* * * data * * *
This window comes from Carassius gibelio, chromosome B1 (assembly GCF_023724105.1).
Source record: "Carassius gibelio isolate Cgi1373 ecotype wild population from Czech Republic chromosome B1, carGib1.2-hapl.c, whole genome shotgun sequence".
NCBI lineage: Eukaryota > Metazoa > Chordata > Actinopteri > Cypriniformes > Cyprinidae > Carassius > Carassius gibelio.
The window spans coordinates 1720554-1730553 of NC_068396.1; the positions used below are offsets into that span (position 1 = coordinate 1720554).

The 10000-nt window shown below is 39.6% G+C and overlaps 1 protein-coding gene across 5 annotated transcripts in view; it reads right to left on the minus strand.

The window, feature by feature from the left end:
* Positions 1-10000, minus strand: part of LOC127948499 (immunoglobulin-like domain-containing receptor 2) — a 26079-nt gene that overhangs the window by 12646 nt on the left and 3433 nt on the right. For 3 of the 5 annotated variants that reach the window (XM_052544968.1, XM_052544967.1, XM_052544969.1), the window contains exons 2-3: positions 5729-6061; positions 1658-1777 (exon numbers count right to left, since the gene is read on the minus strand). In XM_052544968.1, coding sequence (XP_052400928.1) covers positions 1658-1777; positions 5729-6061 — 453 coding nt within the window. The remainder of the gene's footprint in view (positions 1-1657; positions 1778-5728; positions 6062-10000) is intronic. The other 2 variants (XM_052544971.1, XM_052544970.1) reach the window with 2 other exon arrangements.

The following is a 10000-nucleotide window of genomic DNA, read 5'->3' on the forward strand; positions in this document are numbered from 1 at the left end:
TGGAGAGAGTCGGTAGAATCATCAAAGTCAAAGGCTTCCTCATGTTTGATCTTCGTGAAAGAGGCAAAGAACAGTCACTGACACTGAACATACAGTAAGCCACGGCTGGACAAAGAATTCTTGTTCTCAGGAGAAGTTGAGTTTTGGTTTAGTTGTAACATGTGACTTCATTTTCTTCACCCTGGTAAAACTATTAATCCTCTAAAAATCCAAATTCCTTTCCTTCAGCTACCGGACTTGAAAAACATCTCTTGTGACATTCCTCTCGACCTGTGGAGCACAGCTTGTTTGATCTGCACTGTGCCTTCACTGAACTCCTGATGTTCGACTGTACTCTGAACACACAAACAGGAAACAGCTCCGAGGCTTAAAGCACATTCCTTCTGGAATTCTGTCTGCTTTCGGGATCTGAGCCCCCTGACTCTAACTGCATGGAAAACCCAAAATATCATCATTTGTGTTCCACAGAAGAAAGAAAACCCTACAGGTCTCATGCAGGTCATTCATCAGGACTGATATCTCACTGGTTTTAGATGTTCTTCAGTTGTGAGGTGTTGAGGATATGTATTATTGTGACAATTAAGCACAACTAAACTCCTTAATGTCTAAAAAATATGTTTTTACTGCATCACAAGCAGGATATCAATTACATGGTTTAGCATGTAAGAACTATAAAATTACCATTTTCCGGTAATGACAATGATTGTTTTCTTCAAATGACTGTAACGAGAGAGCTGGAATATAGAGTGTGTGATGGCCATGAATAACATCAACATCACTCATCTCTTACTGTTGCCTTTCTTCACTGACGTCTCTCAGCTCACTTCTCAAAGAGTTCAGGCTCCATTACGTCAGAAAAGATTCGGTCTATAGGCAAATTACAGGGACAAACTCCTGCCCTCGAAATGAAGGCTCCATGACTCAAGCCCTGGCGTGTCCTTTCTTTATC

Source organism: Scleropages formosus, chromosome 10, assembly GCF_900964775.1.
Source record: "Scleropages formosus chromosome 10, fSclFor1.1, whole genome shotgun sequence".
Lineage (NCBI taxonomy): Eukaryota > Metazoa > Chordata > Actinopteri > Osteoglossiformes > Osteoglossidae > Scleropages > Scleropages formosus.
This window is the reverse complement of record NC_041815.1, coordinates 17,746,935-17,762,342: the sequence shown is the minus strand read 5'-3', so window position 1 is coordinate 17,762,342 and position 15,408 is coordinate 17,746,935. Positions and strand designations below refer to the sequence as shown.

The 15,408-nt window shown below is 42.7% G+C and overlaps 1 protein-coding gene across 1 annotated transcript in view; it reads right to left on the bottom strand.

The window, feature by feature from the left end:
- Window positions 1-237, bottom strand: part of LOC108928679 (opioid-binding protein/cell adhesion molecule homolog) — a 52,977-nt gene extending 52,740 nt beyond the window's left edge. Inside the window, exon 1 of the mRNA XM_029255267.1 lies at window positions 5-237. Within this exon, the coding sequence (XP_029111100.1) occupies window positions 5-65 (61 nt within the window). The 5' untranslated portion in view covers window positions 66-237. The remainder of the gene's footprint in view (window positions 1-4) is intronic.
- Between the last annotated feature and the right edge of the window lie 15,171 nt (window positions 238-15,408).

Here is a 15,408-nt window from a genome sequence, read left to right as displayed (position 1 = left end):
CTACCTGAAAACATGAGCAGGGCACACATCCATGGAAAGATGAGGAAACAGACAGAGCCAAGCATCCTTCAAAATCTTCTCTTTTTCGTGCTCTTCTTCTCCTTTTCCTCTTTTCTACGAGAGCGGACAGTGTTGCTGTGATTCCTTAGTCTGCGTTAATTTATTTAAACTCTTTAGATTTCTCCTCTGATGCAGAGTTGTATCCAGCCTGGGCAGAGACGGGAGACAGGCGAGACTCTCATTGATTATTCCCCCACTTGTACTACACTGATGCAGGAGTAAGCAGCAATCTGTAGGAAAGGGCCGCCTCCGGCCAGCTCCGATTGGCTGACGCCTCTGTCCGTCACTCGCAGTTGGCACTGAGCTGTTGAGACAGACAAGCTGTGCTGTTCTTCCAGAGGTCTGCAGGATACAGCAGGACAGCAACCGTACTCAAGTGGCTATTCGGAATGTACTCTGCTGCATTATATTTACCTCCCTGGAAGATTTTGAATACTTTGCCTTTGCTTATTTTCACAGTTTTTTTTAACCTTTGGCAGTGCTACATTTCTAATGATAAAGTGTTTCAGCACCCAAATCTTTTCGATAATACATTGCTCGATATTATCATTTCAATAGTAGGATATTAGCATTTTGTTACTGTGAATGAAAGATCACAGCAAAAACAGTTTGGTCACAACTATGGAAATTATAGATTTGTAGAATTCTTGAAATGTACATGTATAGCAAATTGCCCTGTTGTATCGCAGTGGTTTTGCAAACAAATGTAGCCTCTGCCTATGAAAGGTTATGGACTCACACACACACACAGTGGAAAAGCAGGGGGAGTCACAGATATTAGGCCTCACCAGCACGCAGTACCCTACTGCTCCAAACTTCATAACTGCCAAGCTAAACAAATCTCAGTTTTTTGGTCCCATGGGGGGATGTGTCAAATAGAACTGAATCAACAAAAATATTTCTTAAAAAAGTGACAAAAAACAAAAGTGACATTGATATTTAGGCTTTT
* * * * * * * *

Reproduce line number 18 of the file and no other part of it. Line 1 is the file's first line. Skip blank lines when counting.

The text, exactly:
Here is a 15,408-nt window from a genome sequence, read left to right as displayed (position 1 = left end):